Now that the U.S. and Cuba have restored their ties, a growing number of Americans are interested in traveling to the largest country in the Caribbean. But with the remaining U.S. embargo on travel and business, it's much harder than we'd like to sip mojitos on the beach. Thankfully, the co-owners of one of the most colorful cocktail bars in the nation, Cienfuegos, have traveled to the island to bring the splash of flavor that characterizes Cuba's history and culture.
More than just a book of instructions for tropical drinks, Cuban Cocktails: 100 Classic and Modern Drinks is a time capsule of the sophistication and vibrancy of Old Cuba, filled with scenery that details the inspiration behind its beloved cocktails. No longer is Cuba the forbidden fruit we've all been wanting to try, as the authors offer anecdotes that give readers a glimpse of Cuba's
Authors Ravi DeRossi, Jane Danger, and Alla Lapushchik have compiled 100 recipes that feature Cuba's classic cocktails, such as the Cuba Libre, El Floridita Daiquirí, and Mojito; a bevy of punch recipes to be enjoyed by all, much like the ones featured at their bar in Manhattan's East Village; a spin on familiar favorites, such as the Isla Tea, Por Avion, and Rum Old Fashioned; and contemporary medleys, including the Havana Harbor Special, Imperial Fizz, and One Hundred Fires.
Jane Danger discusses Cuba's cocktail history and culture, the similarities between the U.S. and Cuba's cocktail repertoire, and what makes Havana Club so special.
New Times: What is the most intriguing aspect of Cuba’s cocktail history?
Jane Danger: The stronghold Cuban cocktail bars have had on classic over the years is really interesting. When we in America went through prohibition, and some dark moments in our cocktails history, the Cuban bars were still perfecting all the classics they still make today.
Which historic bar in Cuba has the most influence on its cocktail culture?
I would say El Floridita, as a historic bar, has had the most influence on cocktail culture, largely because of the innovative fortitude of Constantino Ribalaigua Vert, the head
Do Cuba and the U.S. have anything in common when it comes to cocktails?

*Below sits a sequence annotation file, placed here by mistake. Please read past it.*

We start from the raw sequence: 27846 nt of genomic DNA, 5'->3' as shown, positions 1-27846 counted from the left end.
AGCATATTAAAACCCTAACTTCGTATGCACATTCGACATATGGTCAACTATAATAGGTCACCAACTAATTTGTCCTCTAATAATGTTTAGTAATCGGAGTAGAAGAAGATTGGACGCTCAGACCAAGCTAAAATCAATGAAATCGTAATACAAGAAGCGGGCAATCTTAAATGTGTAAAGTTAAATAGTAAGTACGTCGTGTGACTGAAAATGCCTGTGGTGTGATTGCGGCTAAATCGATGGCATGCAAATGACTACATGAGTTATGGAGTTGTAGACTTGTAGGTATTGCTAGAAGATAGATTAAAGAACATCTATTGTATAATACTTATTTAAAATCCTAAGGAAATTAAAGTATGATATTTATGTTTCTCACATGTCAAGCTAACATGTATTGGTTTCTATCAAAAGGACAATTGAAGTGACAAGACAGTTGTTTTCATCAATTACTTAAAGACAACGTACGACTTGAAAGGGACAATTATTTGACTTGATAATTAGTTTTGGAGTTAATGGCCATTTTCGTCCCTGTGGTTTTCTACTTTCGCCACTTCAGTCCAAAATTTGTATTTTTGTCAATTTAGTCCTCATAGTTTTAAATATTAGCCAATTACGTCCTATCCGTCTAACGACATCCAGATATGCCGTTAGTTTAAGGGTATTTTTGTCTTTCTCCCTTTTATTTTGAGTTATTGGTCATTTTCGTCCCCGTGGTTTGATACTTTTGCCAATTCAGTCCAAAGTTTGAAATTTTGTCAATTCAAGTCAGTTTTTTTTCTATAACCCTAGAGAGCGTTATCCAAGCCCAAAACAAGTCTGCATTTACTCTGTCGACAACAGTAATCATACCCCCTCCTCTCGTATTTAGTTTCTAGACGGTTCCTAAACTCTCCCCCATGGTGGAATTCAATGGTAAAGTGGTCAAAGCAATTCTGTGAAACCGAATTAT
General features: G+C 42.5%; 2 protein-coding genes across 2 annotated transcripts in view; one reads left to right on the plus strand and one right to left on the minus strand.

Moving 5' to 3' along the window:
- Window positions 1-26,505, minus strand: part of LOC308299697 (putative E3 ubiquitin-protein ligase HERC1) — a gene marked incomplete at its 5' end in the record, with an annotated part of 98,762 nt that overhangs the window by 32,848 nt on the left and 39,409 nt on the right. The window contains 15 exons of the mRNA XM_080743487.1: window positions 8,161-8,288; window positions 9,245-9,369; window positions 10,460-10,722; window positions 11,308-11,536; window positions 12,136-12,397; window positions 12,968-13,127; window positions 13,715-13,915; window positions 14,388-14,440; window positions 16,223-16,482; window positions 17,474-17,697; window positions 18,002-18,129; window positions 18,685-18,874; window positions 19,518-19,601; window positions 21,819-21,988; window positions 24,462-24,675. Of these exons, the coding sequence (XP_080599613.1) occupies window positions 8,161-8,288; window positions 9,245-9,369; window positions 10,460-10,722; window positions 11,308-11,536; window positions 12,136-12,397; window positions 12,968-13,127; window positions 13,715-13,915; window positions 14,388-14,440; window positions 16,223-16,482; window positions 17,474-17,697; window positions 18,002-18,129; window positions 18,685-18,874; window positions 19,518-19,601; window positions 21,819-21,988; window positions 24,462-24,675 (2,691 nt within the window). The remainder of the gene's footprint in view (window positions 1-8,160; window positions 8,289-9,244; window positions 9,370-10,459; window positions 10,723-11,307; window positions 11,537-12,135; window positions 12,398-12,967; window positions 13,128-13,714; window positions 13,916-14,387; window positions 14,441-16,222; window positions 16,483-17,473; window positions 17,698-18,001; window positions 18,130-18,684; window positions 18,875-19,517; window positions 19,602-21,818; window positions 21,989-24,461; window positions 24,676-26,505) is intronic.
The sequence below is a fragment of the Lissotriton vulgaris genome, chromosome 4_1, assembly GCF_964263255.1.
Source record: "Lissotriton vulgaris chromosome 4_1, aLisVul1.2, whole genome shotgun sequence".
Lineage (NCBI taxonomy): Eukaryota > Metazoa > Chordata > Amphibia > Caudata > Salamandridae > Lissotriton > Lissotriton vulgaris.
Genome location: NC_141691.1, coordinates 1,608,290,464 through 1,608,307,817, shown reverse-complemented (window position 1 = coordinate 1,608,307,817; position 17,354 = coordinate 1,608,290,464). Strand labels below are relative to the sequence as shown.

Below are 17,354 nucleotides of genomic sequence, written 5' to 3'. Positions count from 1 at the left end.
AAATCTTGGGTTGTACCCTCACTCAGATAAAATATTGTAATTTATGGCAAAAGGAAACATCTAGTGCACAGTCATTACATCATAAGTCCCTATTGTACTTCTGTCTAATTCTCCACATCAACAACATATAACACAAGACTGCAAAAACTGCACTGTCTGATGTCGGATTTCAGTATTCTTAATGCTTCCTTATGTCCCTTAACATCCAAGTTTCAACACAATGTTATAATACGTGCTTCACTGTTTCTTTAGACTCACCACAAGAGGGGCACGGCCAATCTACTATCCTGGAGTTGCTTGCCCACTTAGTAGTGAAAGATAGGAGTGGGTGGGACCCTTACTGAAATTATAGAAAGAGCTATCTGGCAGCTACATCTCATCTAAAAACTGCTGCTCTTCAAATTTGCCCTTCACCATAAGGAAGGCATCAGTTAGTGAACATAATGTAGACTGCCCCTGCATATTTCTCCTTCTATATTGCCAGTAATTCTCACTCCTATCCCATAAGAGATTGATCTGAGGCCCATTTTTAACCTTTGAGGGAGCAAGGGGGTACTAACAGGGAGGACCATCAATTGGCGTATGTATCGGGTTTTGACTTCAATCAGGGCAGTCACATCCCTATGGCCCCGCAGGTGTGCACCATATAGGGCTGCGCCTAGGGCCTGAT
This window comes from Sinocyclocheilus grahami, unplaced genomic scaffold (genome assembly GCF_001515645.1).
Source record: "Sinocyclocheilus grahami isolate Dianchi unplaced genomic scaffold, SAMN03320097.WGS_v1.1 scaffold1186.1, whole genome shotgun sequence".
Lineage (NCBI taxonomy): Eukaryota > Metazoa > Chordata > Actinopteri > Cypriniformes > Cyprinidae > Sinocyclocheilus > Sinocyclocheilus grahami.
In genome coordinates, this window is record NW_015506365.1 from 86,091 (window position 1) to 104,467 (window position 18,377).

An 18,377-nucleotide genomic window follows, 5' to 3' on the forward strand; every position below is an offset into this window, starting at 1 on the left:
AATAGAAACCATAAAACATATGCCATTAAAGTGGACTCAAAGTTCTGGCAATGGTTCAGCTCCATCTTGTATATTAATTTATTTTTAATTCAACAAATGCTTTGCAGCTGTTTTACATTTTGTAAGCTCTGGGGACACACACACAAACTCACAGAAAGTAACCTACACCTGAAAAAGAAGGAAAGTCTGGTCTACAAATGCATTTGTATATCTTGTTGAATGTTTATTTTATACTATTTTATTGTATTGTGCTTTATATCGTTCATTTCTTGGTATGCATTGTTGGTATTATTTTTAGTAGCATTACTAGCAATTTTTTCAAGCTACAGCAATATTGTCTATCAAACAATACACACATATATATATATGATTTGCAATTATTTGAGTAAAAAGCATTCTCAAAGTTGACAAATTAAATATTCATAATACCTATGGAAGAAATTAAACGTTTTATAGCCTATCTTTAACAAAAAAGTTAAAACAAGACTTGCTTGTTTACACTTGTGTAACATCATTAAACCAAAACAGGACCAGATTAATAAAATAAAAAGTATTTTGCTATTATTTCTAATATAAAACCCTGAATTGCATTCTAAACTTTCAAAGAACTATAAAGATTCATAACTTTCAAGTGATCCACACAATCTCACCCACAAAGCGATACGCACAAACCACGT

Cuba and the U.S. have a lot in common when it comes to cocktails. The early development of cocktail culture in the U.S. and Cuba were parallel. When Prohibition came to the US shores, Cuba became the epicenter of cocktail culture for thirsty Americans. The paths diverged with time but in a lot of ways, today, we find ourselves with still a lot in common when it comes to cocktails. Cocktail culture in America went through a dark age of faster and sweeter which we only recently have come out of. Cuban cocktail culture skipped that period so we now find ourselves in a similar place again, with an eye towards the classics.
Can you explain the significance behind the punch bowl?
Punch bowls are significant because they created community over time. That's where people would meet in olden times, not at a coffee shop, but around a punch bowl. Today, it is more about celebrating and having a good time. It still brings people together.
What makes Havana Club different from other rums? Is it really the best?
Havana Club uses the best sugar cane and doesn't add extra sugar in after distillation. Adding extra sugar isn't against the rules, but you can change the flavors without adding age. It's definitely one of the best on the market, and it's arrival in America is very exciting. Hopefully, we will have bottles in the country soon, and everyone can give it a taste to decide for themselves!
What is your favorite recipe from Cuban Cocktails?
There are so many, it's hard to choose. Classic daiquiris are always a favorite. Simple, bright, and refreshing. If you've already had your fill of traditional Daiquiris, The Cienfuegos Shake is a delicious option. Fresh lime, sugar, mint, Angostura bitters, and aged rum.
- 6 mint leaves
- ¾ oz simple syrup
- 2 oz El Dorado 15 Year Old Rum
- ½ oz Benedictine
- 1 oz lime juice
- 3 dashes Angostura bitters
We Believe Local Journalism is Critical to the Life of a City
Engaging with our readers is essential to New Times Broward-Palm Beach's mission. Make a financial contribution or sign up for a newsletter, and help us keep telling South Florida's stories with no paywalls.
Support Our Journalism
In a shaker tin, muddle mint with simple syrup. Add remaining ingredients to the tin, shake with ice, and double strain into a chilled coupe.
Reprinted with permission from Cuban Cocktails published in 2015 by Sterling Epicure, an imprint of Sterling Publishing Co., Inc. © DeRossi Global LLC. Photography by Gabi Porter.
Follow Gillian Speiser on Twitter.